Jan 29, 2024
More than 400,000 people were homeless last year. That’s a record high, according to the National Alliance to End Homelessness.
To put that number in perspective, that’s roughly enough people to fill Michigan Stadium, the largest stadium in the U.S., not once but four times.
And many experts agree even that figure might be an undercount.
Despite pouring billions of dollars into shelter beds and support services, cities across the country are struggling to keep up with the demand.
That’s especially true on the West Coast, where encampments are ubiquitous and housing costs continue to skyrocket. In the Greater LA area, which, according to some experts, has become Ground Zero for homelessness, several new projects are taking aim at the issue.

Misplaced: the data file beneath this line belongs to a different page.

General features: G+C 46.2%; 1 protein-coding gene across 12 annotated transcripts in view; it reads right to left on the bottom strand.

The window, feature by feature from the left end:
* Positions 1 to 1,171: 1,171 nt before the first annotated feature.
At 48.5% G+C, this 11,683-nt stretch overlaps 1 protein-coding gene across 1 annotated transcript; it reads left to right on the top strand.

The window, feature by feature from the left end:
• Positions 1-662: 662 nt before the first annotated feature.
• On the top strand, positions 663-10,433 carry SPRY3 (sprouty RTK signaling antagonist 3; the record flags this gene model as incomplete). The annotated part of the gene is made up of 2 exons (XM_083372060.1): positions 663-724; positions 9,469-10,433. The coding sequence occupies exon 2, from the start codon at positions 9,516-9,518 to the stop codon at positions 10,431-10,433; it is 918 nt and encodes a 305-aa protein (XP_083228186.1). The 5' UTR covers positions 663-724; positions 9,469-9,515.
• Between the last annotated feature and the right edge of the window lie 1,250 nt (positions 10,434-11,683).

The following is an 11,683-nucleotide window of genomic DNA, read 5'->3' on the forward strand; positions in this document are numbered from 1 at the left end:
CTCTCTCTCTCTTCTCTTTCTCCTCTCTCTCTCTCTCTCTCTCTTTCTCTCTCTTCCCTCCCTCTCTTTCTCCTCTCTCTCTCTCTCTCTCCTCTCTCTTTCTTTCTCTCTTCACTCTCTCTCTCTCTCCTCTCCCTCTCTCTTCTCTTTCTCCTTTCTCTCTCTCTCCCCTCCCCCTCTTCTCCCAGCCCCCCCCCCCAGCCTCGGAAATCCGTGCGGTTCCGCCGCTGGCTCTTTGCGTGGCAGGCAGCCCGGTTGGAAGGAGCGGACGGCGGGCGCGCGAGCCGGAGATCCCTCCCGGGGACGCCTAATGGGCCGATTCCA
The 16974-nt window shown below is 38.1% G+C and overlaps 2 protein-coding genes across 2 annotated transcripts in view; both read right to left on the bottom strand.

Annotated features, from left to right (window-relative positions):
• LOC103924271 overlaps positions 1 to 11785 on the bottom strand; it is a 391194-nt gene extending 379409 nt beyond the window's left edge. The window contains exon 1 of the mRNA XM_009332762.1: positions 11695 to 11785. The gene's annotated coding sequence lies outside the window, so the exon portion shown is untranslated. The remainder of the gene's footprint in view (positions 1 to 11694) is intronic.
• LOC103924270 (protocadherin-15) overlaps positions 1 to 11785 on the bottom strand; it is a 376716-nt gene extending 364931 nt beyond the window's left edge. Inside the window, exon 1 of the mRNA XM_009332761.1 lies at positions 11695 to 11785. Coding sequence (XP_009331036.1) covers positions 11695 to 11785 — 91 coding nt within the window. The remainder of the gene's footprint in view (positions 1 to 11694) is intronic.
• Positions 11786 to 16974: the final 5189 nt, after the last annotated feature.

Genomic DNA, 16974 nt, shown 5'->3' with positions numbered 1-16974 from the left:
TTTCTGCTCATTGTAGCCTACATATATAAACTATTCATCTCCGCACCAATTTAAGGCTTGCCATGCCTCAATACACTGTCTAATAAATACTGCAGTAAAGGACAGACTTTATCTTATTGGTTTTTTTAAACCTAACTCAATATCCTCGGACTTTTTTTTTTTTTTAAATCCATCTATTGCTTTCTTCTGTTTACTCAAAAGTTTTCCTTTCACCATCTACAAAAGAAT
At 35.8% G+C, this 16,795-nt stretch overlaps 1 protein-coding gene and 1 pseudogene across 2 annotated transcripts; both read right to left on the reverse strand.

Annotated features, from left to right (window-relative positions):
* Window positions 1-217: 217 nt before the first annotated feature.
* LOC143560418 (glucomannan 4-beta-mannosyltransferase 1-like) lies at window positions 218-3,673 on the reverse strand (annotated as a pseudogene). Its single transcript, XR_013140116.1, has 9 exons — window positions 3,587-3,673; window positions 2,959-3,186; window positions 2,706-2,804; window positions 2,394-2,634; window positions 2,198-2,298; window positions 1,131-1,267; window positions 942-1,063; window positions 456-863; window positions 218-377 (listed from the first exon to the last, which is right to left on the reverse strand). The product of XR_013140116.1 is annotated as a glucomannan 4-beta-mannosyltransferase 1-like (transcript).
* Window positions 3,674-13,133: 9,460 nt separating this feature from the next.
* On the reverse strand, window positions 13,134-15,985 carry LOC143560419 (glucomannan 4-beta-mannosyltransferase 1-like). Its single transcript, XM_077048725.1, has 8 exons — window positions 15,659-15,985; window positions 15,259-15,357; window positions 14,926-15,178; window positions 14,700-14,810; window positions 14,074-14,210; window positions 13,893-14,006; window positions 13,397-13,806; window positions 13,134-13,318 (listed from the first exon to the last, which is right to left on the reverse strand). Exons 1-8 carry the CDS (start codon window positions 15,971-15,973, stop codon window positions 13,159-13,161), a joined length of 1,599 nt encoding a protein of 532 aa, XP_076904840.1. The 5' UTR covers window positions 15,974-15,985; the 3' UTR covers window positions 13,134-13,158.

The Salvation Army recently launched two.
In these new projects, and the existing ones across Southern California, the goal is to help end chronic homelessness in the community and transform the lives of those who come in.
As we begin our series exploring the state of homelessness, Lt. Colonel Mike Dickinson, Divisional Commander for The Salvation Army in Southern California, is here today to tell us more about what The Salvation Army is doing to chip away at the crisis, and why.
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